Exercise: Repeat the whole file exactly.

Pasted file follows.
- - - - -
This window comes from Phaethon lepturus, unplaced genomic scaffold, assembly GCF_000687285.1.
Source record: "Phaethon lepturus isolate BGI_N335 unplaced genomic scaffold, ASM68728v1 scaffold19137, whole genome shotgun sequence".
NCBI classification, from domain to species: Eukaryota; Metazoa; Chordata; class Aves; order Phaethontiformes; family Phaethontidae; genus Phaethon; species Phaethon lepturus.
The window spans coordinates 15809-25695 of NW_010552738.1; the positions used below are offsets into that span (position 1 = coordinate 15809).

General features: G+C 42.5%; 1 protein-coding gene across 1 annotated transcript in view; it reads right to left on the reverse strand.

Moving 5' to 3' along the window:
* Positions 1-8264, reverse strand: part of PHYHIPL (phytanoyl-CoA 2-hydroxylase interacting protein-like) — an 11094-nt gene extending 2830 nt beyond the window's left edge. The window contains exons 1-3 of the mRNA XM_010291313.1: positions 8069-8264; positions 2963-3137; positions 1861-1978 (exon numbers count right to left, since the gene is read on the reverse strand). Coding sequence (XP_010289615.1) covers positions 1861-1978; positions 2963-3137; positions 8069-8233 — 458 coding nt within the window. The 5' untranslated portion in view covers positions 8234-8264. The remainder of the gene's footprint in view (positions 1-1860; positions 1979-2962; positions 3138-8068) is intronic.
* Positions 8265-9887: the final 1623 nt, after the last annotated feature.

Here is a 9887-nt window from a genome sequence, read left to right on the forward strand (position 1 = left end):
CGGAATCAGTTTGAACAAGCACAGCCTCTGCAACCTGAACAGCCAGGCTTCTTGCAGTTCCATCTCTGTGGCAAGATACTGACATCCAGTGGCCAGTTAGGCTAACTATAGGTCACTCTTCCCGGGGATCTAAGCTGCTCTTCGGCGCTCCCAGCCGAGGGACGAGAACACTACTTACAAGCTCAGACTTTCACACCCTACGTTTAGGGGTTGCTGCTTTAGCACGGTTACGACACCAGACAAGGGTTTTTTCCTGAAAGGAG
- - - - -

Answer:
This window comes from Phaethon lepturus, unplaced genomic scaffold, assembly GCF_000687285.1.
Source record: "Phaethon lepturus isolate BGI_N335 unplaced genomic scaffold, ASM68728v1 scaffold19137, whole genome shotgun sequence".
NCBI classification, from domain to species: Eukaryota; Metazoa; Chordata; class Aves; order Phaethontiformes; family Phaethontidae; genus Phaethon; species Phaethon lepturus.
The window spans coordinates 15809-25695 of NW_010552738.1; the positions used below are offsets into that span (position 1 = coordinate 15809).

General features: G+C 42.5%; 1 protein-coding gene across 1 annotated transcript in view; it reads right to left on the reverse strand.

Moving 5' to 3' along the window:
* Positions 1-8264, reverse strand: part of PHYHIPL (phytanoyl-CoA 2-hydroxylase interacting protein-like) — an 11094-nt gene extending 2830 nt beyond the window's left edge. The window contains exons 1-3 of the mRNA XM_010291313.1: positions 8069-8264; positions 2963-3137; positions 1861-1978 (exon numbers count right to left, since the gene is read on the reverse strand). Coding sequence (XP_010289615.1) covers positions 1861-1978; positions 2963-3137; positions 8069-8233 — 458 coding nt within the window. The 5' untranslated portion in view covers positions 8234-8264. The remainder of the gene's footprint in view (positions 1-1860; positions 1979-2962; positions 3138-8068) is intronic.
* Positions 8265-9887: the final 1623 nt, after the last annotated feature.

Here is a 9887-nt window from a genome sequence, read left to right on the forward strand (position 1 = left end):
CGGAATCAGTTTGAACAAGCACAGCCTCTGCAACCTGAACAGCCAGGCTTCTTGCAGTTCCATCTCTGTGGCAAGATACTGACATCCAGTGGCCAGTTAGGCTAACTATAGGTCACTCTTCCCGGGGATCTAAGCTGCTCTTCGGCGCTCCCAGCCGAGGGACGAGAACACTACTTACAAGCTCAGACTTTCACACCCTACGTTTAGGGGTTGCTGCTTTAGCACGGTTACGACACCAGACAAGGGTTTTTTCCTGAAAGGAG